Recruiting Information

When Transferring High Schools can Backfire

 

You are a standout basketball player that has aspirations of playing Division I basketball.  The challenge is that the high school that you go to isn’t well known.  So you think about transferring into another one to get greater basketball exposure.    Unfortunately, I think this happens all across the country.  Kids selecting high schools for athlete purposes over academics, however that is a topic for another article.  This article is about transferring from a lesser known school, to another school to boost exposure.

Just last week a promising point guard Jaylon Tate announced that he was committing to the University of Illinois.  You may want to know what does this have to do with the topic.  Everything…Jaylon Tate is an outstanding point guard.  He began his high school career at St. Francis De Lasalle in Chicago.  A Catholic college prep high school located in Chicago.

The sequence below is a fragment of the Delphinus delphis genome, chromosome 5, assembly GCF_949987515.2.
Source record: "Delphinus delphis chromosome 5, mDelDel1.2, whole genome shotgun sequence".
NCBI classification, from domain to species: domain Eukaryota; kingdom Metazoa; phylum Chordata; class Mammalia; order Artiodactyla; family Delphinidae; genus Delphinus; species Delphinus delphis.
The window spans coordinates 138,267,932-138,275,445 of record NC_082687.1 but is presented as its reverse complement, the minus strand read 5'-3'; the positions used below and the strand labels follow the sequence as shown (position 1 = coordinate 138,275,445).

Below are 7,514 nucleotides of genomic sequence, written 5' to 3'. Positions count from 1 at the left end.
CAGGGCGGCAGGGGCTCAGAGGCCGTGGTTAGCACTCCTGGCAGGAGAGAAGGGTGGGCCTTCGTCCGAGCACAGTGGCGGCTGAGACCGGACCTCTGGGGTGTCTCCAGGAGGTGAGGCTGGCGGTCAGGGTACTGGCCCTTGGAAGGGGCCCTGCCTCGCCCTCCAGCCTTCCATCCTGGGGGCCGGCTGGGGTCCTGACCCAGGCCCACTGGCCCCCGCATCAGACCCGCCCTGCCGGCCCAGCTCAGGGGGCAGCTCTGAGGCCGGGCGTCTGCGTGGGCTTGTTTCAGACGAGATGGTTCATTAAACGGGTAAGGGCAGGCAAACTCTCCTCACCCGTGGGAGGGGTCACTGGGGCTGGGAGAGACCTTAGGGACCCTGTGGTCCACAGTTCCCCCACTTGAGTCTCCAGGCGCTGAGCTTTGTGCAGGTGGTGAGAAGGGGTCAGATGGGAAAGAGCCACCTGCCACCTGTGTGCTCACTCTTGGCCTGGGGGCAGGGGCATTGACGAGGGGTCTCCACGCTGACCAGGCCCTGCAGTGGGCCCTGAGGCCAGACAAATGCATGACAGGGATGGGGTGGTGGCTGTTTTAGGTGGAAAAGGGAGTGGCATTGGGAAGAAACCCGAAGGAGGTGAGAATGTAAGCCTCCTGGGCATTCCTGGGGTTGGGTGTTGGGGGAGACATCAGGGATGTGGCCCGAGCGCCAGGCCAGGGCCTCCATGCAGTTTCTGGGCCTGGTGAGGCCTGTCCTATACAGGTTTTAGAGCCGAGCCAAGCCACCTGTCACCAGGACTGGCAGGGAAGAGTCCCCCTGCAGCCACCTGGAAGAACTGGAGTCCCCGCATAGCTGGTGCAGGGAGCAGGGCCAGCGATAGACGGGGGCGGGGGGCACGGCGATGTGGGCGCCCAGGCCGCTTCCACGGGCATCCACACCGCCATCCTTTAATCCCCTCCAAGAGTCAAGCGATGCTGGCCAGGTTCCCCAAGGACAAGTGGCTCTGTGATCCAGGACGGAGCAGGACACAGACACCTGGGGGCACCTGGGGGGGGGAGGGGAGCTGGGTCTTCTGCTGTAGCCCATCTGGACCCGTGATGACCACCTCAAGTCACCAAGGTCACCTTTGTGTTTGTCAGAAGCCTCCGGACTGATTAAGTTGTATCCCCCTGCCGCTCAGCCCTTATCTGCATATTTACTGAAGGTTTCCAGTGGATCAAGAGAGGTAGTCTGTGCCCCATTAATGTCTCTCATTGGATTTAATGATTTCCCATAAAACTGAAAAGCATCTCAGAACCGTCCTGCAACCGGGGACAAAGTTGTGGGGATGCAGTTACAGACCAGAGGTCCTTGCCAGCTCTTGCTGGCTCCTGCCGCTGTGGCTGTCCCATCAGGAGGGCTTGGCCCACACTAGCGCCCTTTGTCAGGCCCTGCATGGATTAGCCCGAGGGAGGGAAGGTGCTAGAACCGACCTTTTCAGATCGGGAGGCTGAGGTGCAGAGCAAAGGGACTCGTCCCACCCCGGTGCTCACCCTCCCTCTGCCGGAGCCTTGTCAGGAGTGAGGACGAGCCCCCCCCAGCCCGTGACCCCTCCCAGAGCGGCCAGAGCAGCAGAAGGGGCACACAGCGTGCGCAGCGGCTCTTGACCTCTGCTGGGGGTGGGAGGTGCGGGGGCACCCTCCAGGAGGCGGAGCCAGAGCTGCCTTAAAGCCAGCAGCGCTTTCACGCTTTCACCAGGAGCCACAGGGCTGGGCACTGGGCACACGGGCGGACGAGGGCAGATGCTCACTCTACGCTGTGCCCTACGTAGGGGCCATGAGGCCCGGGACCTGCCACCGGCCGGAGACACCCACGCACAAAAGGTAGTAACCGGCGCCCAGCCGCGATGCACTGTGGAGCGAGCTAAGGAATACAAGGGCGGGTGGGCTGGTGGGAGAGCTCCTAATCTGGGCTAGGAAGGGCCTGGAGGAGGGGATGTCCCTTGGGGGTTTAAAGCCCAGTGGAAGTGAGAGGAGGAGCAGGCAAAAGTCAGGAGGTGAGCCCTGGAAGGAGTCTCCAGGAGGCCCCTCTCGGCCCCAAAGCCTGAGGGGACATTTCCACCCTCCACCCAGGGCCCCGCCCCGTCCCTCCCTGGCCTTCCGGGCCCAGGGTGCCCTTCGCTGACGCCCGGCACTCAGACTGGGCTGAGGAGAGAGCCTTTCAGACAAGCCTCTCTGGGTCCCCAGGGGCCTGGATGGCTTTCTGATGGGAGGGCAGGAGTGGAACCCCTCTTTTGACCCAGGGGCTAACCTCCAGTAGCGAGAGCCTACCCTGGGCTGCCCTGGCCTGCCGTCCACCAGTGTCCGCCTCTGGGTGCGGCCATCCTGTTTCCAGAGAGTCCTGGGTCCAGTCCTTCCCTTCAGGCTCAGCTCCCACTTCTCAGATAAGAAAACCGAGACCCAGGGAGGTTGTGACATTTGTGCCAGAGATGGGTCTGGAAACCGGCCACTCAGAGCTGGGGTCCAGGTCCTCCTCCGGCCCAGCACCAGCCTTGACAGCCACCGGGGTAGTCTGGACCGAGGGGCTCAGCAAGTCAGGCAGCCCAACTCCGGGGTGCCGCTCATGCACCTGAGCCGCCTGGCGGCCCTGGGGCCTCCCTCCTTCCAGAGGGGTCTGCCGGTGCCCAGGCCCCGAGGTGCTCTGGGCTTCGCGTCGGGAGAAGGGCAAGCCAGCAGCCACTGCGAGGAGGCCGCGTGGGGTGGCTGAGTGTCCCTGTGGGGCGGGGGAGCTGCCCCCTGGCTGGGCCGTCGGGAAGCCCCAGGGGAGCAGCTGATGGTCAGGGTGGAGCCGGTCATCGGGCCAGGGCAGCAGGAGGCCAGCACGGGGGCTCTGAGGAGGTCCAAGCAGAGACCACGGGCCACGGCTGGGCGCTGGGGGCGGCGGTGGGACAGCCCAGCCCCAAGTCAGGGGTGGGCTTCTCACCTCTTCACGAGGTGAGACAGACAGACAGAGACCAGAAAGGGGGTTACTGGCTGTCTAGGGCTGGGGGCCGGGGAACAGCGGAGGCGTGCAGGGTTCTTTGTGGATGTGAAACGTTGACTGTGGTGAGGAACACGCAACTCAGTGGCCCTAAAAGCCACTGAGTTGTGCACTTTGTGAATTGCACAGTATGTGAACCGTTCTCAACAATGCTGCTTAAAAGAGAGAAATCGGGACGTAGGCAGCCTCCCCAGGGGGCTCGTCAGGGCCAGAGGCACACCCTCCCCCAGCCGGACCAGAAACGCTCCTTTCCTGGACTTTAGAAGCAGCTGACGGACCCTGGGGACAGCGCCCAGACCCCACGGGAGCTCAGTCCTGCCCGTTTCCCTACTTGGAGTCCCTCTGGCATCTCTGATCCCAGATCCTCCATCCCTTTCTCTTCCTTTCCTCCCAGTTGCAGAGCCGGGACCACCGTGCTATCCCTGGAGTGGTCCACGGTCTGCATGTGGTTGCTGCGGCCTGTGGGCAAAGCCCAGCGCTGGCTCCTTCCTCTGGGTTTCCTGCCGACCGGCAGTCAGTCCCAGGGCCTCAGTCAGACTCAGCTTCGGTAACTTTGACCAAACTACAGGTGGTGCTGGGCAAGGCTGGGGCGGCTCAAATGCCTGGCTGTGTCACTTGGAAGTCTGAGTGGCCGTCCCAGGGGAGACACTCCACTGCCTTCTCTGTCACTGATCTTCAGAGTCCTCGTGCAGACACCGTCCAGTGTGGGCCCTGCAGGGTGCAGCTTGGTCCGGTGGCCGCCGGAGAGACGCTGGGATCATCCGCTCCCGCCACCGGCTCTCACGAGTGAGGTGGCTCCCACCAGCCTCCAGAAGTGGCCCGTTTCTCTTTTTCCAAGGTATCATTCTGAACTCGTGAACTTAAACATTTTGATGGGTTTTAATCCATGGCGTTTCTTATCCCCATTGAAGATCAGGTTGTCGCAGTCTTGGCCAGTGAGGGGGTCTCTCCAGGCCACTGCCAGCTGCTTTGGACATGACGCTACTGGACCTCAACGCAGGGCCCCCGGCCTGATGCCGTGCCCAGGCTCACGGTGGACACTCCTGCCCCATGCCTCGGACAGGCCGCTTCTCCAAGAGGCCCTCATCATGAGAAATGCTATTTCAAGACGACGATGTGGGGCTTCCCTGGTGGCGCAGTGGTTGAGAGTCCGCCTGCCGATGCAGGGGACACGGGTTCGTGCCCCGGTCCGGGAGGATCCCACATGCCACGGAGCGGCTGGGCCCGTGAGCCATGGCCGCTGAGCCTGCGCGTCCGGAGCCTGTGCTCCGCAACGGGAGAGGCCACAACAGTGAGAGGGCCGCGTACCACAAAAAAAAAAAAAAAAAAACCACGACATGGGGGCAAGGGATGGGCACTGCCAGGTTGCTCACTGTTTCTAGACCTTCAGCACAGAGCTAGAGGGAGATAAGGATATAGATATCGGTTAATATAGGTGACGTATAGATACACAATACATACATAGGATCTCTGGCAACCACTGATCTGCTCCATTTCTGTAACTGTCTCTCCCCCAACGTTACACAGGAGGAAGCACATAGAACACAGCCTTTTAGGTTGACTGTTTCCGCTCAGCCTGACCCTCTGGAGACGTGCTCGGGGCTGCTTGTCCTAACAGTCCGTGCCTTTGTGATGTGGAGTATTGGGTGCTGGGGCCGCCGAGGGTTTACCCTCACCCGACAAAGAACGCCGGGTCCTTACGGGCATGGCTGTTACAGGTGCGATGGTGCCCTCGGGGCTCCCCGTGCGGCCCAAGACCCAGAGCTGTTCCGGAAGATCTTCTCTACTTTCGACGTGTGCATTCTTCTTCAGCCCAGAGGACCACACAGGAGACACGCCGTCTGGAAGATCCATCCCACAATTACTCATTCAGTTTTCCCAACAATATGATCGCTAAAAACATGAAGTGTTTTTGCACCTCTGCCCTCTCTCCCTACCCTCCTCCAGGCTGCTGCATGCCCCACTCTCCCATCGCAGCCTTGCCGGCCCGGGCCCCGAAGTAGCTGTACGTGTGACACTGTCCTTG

While at De Lasalle, Jaylon Tate played Varsity his first two years and was attracting recruiting attention from some high-majors, while being ranked as one of the top 150 players.  He then made the decision to transfer prior to his Junior year, to well known Simeon High School.  Simeon, a Chicago powerhouse, is known for producing top Division I basketball players.  Simeon is a four time State Champion, plays a national schedule, and produced Derrick Rose, Nick Anderson, and a laundry list of Division I players.  It is also the high school for two other top 100 basketball players, Jabari Parker and Kendrick Nunn.  It makes logical sense as to why a top point guard would want to transfer in to play at Simeon.  Playing at Simeon will help increase the interest among high majors, right?

Jaylon Tate transferred in and went from being the starting point guard at De Lasalle to the sixth man at Simeon.  His playing time was reduced, and as a result he fell off the radars of many high major programs.  The transfer was a move that hurt his recruiting status.  It appears the move which was thought to increase the interest in him, actually did the opposite.  Smith the head coach of Simeon is quoted by Scott Powers of ESPNChicago as saying…